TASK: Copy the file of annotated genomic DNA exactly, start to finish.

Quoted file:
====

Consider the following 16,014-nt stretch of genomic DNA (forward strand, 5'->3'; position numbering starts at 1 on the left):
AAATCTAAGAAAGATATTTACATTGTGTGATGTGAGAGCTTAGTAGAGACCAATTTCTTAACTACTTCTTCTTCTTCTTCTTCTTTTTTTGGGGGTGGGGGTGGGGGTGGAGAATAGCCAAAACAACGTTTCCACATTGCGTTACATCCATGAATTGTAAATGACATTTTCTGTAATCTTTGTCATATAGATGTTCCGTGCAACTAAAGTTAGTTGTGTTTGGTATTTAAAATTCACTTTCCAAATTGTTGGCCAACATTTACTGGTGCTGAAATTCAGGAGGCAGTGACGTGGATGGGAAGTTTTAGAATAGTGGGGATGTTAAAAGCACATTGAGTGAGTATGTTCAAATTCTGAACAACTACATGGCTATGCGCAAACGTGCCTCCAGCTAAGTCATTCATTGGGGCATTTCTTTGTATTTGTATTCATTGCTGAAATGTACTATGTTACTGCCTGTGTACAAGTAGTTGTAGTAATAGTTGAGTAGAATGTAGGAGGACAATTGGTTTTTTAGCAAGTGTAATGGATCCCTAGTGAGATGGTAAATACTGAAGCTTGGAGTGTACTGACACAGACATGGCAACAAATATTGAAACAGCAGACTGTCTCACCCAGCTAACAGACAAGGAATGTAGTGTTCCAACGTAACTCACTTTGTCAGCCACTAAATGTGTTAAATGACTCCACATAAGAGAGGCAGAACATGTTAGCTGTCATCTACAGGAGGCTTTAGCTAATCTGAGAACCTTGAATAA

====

Consider the following 16,014-nt stretch of genomic DNA (forward strand, 5'->3'; position numbering starts at 1 on the left):
AAATCTAAGAAAGATATTTACATTGTGTGATGTGAGAGCTTAGTAGAGACCAATTTCTTAACTACTTCTTCTTCTTCTTCTTCTTTTTTTGGGGGTGGGGGTGGGGGTGGAGAATAGCCAAAACAACGTTTCCACATTGCGTTACATCCATGAATTGTAAATGACATTTTCTGTAATCTTTGTCATATAGATGTTCCGTGCAACTAAAGTTAGTTGTGTTTGGTATTTAAAATTCACTTTCCAAATTGTTGGCCAACATTTACTGGTGCTGAAATTCAGGAGGCAGTGACGTGGATGGGAAGTTTTAGAATAGTGGGGATGTTAAAAGCACATTGAGTGAGTATGTTCAAATTCTGAACAACTACATGGCTATGCGCAAACGTGCCTCCAGCTAAGTCATTCATTGGGGCATTTCTTTGTATTTGTATTCATTGCTGAAATGTACTATGTTACTGCCTGTGTACAAGTAGTTGTAGTAATAGTTGAGTAGAATGTAGGAGGACAATTGGTTTTTTAGCAAGTGTAATGGATCCCTAGTGAGATGGTAAATACTGAAGCTTGGAGTGTACTGACACAGACATGGCAACAAATATTGAAACAGCAGACTGTCTCACCCAGCTAACAGACAAGGAATGTAGTGTTCCAACGTAACTCACTTTGTCAGCCACTAAATGTGTTAAATGACTCCACATAAGAGAGGCAGAACATGTTAGCTGTCATCTACAGGAGGCTTTAGCTAATCTGAGAACCTTGAATAA